On March 24, FinCEN issued FIN-2016-G002 to supplement guidance issued in 2011 regarding aspects of its Prepaid Access Final Rule. FIN-2016-G002 provides answers to a list of frequently asked questions related to the following areas: (i) the relationship between de minimis cash refund requirements under state law and the exemption in FinCEN’s regulations for closed loop prepaid access products; (ii) conditions under which the use of quick response codes and other technology would fall within the definition of closed loop prepaid access; (iii) whether the term “defined merchant” in the context of closed loop prepaid access is limited to a single merchant; (iv) policies and procedures reasonably adapted to avoid the threshold for being designated as a “seller” of prepaid access; and (v) listing sellers of prepaid access on the provider’s money services business (MSB) agent list.
On April 8, the Massachusetts Division of Banks issued a letter to CEOs of licensed money transmitters regarding an increase in consumer scams related to the use of money transfer systems. The Division noted that “it is important that your employees and agents, as well as your customers, become familiar with warning signs of a scam and take appropriate action to avoid them.” To this end, the Division encouraged money transmitters to review existing programs regarding agent monitoring and anti-fraud to ensure, among other things, that (i) staff and agents are appropriately trained to monitor transactions and identify red flags; (ii) staff is authorized to terminate or place a hold on transfers which raise red flags for suspected fraud; and (iii) comprehensive policies, procedures, and training requirements for compliance with the BSA are in place.
Washington Department of Financial Institutions Denies ETA’s Petition for Declaratory Order on Technical Grounds
On March 15, the Washington Department of Financial Institutions responded to the Electronic Transactions Association’s (ETA) December 2015 Petition for Declaratory Order, which sought clarification on the statutory definition of “money transmitter” under the Washington Uniform Money Services Act (WUMSA), RCW 19.230.020(9). Specifically, the ETA requested clarification that “money transmitter” excludes payment processors that do not have consumer-facing relationships or receive consumer payments for transmission to a third-party payee or other transferee. The ETA’s petition further requested that the Department issue a declaratory order that the payment processor exclusion in WUMSA “applies to payment processors that act on behalf of merchants, rather than consumers, to facilitate the merchant’s acceptance of credit and debit cards and that such payment processors are not subject to the Act.” The Department declined to issue such an order because the ETA’s petition failed to specifically identify any of its purported 500+ members “by name or as doing business in or having sufficient minimum contacts with Washington State to a degree that would presumptively make them subject to the Division’s authority under WUMSA.” The Department allowed that ETA could resubmit the petition, but also encouraged it to contact the Department’s staff and “have discussions about how best to resolve the alleged ‘uncertainty’ you have addressed.”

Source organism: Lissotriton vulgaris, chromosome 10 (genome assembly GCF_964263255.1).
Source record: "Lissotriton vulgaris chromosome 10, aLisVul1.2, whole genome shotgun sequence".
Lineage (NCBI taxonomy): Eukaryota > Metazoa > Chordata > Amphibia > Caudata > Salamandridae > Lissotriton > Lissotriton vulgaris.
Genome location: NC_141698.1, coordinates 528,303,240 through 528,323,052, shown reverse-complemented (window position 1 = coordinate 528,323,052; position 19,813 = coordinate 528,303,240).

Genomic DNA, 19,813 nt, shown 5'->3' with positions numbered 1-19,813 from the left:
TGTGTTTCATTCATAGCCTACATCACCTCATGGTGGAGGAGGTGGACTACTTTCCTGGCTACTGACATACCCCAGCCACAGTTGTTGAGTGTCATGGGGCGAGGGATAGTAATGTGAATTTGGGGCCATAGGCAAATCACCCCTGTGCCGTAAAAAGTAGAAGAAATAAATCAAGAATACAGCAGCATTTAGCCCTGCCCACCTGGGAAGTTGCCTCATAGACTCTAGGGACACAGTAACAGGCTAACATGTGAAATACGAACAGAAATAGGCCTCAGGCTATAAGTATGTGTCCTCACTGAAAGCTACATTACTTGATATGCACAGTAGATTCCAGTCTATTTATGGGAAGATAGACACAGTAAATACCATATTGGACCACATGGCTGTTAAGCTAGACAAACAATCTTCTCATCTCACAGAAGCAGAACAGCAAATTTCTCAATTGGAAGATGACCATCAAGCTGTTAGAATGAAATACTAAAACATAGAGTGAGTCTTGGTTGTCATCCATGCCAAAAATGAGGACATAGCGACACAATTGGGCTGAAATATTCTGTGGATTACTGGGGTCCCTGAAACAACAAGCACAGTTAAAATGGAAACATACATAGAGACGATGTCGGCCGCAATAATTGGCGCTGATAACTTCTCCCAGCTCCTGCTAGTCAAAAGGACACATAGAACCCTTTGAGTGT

Recently, the New Mexico Senate Chamber unanimously passed House Bill 250. The legislation creates a licensing framework for persons or businesses engaging in money transmissions, check cashing, and currency exchange, and delegates certain powers and duties to the Director of the Financial Institution’s Division of the Regulation and Licensing Department. The legislation is currently awaiting Governor Susana Martinez’s signature.